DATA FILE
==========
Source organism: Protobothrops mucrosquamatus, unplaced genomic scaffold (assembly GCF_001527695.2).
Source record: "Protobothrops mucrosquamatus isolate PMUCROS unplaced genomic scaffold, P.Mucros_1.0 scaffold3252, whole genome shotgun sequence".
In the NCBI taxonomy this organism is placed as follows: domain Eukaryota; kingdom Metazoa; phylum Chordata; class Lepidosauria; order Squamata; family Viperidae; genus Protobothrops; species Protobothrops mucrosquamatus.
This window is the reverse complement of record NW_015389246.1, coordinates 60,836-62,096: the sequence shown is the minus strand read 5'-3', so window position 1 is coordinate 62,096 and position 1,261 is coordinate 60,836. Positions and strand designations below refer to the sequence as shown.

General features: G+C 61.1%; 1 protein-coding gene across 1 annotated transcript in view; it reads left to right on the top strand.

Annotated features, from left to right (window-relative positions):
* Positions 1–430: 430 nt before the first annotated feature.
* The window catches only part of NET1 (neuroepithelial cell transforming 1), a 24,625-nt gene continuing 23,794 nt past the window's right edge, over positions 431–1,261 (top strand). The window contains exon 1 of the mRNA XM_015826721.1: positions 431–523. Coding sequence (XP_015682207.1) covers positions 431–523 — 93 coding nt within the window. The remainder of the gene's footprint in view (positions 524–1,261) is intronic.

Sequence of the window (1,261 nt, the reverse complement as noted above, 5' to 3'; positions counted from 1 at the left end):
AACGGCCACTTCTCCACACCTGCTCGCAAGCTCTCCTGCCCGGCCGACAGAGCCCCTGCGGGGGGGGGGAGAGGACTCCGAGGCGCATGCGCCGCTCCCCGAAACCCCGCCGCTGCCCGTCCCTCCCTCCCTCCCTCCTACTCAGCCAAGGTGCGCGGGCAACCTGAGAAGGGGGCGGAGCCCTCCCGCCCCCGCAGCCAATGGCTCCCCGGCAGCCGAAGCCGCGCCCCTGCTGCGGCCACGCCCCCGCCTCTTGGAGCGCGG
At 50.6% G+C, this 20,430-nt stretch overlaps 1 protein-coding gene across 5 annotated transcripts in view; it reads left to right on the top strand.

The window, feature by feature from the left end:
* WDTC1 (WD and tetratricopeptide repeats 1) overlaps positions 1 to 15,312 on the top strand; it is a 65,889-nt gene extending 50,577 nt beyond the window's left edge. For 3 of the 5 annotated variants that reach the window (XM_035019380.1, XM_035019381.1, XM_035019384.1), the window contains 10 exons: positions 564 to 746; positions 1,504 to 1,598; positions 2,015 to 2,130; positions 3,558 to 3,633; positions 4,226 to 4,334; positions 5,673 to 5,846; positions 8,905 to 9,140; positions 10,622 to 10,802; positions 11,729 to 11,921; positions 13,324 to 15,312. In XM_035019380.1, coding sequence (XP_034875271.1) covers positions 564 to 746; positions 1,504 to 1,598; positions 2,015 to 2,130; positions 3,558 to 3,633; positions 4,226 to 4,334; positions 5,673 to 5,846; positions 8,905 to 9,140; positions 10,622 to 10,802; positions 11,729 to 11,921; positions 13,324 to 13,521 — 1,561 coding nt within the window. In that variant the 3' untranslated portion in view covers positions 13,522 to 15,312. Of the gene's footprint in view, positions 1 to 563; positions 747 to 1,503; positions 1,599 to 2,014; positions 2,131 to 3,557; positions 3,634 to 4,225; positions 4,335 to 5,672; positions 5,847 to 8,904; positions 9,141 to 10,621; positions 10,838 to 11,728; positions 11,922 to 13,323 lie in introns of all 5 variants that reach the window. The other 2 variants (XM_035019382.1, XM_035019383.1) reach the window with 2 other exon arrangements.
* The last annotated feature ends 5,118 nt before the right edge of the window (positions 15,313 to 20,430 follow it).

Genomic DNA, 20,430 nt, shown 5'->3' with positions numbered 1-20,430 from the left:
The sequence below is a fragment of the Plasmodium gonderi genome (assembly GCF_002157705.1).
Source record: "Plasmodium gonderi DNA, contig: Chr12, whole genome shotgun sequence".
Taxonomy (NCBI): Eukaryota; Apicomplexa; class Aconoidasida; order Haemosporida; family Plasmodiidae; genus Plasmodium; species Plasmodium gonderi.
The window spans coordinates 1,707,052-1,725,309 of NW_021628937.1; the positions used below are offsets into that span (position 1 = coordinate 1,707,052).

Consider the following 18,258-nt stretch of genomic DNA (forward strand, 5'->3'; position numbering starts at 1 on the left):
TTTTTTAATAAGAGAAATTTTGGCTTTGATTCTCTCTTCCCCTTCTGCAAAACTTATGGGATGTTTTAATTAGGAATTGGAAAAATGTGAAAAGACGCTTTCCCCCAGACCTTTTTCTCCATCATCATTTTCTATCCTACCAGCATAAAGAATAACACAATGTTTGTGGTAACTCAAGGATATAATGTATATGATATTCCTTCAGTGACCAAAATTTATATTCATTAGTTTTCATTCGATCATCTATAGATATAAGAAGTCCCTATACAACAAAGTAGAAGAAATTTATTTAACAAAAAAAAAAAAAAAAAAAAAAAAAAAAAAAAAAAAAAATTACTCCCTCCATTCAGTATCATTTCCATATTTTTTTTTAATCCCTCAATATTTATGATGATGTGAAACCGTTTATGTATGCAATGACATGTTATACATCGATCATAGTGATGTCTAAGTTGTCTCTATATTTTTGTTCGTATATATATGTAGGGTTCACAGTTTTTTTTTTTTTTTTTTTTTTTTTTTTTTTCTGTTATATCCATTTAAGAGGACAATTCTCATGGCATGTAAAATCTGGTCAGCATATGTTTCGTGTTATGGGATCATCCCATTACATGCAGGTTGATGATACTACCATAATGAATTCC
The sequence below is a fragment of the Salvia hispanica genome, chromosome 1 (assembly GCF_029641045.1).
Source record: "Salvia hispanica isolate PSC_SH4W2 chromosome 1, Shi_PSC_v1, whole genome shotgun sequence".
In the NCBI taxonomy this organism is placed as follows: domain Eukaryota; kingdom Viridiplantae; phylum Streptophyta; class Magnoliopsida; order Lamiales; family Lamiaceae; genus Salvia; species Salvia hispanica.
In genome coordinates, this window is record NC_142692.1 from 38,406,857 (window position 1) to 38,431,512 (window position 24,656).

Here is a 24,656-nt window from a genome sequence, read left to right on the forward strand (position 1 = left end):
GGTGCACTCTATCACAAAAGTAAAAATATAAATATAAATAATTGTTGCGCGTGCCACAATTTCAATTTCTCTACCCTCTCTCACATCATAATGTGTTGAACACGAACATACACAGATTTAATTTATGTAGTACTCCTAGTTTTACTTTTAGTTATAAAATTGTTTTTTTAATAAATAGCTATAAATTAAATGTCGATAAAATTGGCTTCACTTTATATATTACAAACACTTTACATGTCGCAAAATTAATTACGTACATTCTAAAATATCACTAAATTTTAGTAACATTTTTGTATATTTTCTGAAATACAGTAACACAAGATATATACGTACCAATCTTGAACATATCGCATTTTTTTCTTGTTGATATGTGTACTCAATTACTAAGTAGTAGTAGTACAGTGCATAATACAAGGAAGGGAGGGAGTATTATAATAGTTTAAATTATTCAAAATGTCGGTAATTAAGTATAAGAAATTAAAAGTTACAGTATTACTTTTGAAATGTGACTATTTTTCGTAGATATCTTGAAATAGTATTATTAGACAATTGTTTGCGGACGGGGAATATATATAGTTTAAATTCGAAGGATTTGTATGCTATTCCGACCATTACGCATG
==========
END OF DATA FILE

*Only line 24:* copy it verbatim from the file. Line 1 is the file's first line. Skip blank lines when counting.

In the NCBI taxonomy this organism is placed as follows: domain Eukaryota; kingdom Viridiplantae; phylum Streptophyta; class Magnoliopsida; order Lamiales; family Lamiaceae; genus Salvia; species Salvia hispanica.